Kachin Rebels Release 21 Forcibly Recruited Civilians
By Lawi Weng 19 May 2014
MYITSONE, Kachin State — The Kachin Independence Army (KIA) released 21 villagers, including one teenager, on Friday after their families complained that they had been forcibly recruited by the rebels earlier this month.
The Burma Army hosted a ceremony at Myitsone, a village located about 10 km north of the Kachin State capital Myitkyina, to welcome the group and claim credit for their release.
Col. Khin Maung Win, who heads the military’s Northern Command, said, “We have deployed a lot of troops along the roads and riversides to block KIA troops. Because we blocked them, they have to release you alls.”
Families of the victims, which included Shan, Kachin and several Muslim villagers, said their loved ones had gone missing earlier in May after a column of KIA soldiers forcibly recruited them in their village of Myitsone.
They said they had since complained at the KIA Liaison Office in Myitkyina, after which the boys and men were eventually released. The group—aged between 35 and 16 years, and all with an army crew cut—looked exhausted as they posed for a photo with an army officer.
A total of 40 people were apprehended by the KIA in the area in May and the rebels are keeping the remaining soldiers in their units because they are ethnic Kachin, the families said.
Ohn Tin, mother of 16-year-old Zaw Win Aung, said, “We do not know what to say as we are so happy that our kids are released. I could not eat anything from the first day that my boy was arrested.”
Zaw Win Aung said he told the KIA when he was arrested that he was underage, but they told them that they would establish his age at their military training camp.
“We walked in the area of May Kha river. They forced me to clean and cook a lot during the trip as I am the youngest one. We have two meals every day. They did not tell me I had to join their military training. They only told older persons about the military training,” said Zaw Win Aung.
Aung Myo Thant, 20, and Yan Naing Soe, 19, said their meals had been poor, consisting only of rice and some spices, which they put down on their rain coats and ate by hand. “We have to eat it as we have no choice. We have to walk during a long trip and we need food for energy,” said Aung Myo Thant.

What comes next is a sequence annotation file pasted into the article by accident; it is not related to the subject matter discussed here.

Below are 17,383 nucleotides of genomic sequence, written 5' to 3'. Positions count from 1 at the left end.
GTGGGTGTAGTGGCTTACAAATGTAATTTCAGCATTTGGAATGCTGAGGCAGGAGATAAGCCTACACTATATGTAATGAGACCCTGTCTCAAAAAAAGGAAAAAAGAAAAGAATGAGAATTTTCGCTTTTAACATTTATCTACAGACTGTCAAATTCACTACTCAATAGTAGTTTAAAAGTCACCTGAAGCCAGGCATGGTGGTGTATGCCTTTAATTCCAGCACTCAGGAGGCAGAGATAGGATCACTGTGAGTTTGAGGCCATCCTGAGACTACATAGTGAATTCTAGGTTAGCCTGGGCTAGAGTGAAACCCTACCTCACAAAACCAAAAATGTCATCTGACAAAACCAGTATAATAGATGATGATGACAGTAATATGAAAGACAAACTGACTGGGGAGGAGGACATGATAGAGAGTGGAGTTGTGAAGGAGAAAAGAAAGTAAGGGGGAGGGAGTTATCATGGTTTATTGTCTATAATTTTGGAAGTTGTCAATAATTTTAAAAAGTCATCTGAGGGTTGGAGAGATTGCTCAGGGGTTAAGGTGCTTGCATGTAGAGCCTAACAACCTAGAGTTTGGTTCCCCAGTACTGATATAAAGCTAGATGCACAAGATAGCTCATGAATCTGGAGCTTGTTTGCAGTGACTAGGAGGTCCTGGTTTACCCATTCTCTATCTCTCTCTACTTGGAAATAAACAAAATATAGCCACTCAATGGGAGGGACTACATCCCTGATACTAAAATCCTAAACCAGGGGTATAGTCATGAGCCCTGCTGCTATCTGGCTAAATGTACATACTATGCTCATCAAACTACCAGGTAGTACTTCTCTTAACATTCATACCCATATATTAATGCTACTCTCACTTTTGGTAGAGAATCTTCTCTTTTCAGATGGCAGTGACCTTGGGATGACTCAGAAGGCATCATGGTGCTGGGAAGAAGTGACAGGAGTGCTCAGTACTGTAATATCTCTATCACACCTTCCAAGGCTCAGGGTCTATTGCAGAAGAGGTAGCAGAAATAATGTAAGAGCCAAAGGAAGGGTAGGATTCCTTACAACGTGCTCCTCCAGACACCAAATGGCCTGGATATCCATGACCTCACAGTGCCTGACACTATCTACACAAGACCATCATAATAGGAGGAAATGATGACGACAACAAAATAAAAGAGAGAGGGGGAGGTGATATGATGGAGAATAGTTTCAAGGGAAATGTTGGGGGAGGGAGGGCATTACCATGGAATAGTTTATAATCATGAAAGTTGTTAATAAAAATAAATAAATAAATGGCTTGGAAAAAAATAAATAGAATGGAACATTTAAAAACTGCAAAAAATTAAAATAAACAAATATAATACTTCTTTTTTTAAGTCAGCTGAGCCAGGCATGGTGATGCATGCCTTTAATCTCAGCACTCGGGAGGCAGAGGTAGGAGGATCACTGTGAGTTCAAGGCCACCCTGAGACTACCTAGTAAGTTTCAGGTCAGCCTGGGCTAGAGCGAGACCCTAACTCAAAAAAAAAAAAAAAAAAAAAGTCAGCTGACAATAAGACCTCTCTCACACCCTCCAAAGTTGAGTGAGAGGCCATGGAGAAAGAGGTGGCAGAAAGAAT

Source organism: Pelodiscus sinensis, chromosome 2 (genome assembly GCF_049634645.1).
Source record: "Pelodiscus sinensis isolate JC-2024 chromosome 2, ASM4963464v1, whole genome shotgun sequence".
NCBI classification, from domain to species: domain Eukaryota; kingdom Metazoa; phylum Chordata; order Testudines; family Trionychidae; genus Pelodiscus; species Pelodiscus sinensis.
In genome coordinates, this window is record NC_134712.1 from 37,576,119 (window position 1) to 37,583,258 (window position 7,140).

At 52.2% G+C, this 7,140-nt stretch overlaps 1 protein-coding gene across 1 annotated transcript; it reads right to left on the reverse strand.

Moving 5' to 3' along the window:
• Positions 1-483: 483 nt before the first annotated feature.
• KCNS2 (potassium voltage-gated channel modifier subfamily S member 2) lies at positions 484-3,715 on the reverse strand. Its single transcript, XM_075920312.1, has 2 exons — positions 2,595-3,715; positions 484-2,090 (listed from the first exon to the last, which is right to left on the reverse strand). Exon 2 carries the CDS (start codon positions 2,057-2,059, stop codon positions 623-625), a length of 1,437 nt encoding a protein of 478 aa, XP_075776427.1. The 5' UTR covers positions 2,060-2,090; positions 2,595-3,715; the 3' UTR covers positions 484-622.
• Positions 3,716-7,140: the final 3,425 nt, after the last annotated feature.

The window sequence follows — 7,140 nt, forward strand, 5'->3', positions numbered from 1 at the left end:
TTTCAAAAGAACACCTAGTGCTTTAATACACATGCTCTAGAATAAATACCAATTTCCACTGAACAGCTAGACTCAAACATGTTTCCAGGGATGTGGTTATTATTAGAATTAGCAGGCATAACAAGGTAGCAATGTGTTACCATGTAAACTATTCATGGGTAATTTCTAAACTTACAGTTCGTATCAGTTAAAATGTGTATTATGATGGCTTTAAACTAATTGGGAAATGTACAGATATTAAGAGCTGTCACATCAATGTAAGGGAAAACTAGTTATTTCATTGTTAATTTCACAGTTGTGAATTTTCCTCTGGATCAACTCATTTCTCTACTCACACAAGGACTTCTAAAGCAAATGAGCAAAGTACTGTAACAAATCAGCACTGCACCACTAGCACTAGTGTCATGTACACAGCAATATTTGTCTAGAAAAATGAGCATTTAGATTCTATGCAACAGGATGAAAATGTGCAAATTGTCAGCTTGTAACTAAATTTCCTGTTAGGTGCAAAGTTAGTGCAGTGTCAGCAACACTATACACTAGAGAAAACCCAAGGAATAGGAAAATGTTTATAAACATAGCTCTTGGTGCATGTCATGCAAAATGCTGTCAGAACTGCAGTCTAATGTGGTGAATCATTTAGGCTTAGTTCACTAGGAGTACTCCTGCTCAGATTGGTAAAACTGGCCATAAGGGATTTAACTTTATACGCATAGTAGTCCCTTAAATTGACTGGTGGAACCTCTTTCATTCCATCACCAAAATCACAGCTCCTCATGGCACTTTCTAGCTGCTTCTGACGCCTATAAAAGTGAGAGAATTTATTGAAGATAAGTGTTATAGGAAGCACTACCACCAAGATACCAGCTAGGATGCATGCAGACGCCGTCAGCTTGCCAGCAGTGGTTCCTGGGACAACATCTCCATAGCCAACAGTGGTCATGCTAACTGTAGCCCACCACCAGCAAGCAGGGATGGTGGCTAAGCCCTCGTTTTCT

The two young men said they were arrested on May 7 when KIA troops came to their homes at 11 pm when their families had gone to bed. “They tied our hands and I was kicked one time,” said Yan Naing Soe.
They said they were then forced to walk for four to five days from Myitsone to a KIA training camp in the mountains.
“We had breakfast in the morning and then walked until noon time. We rested for a while during lunch time. Then, we have to walk the rest of the day again,” said Zaw Win Aung. He said that KIA troops threaten to shoot the recruits if they tried to run away.
“I did not trust them when they told me they will release all of us. It was around 9 am when they told us. All of us then had to walk back in one day and a night to arrive here in Myitsone,” said Zaw Win Aung.
Both the Burma Army and the KIA have been accused of forced labor and recruiting and deploying child soldiers during the conflict in northern Burma, which erupted in mid-2011 when a 17-year-old ceasefire broke down.
The International Labor Organization (ILO) and UNICEF have been trying to work with the army and ethnic rebels groups to end forced labor and child soldier recruitment. The ILO has said significant progress has been made in recent years, yet reports of child soldier and forced labor recruitment continue to emerge.
Last week, dozens of ethnic Shan families protested at the KIA Liaison Office in Myitkyina, when the Kachin rebels and the government peace negotiations team met for ceasefire talks. The families said men and women, as well as teenage boys and girls, were forcibly recruited by the KIA and some have not been seen since 2012.
KIA deputy commander-in-chief Gen. Gun Maw said in a public meeting in Myitkyina that he would look into the complaints of forced recruitment of soldiers among Shan communities. “We told the mothers of victims already that our KIA will release their kids,” Gun Maw said, without elaborating.
He went on to offer only a vague explanation as the why his units continue the practice, which represents a serious violation of human rights.
“We have a history of armed revolution against the central government by joining Kachin and Shan [forces]. We agreed with each other to share food and join armed force together at that time. But, now we have a misunderstanding with each other and have bad communication,” he said.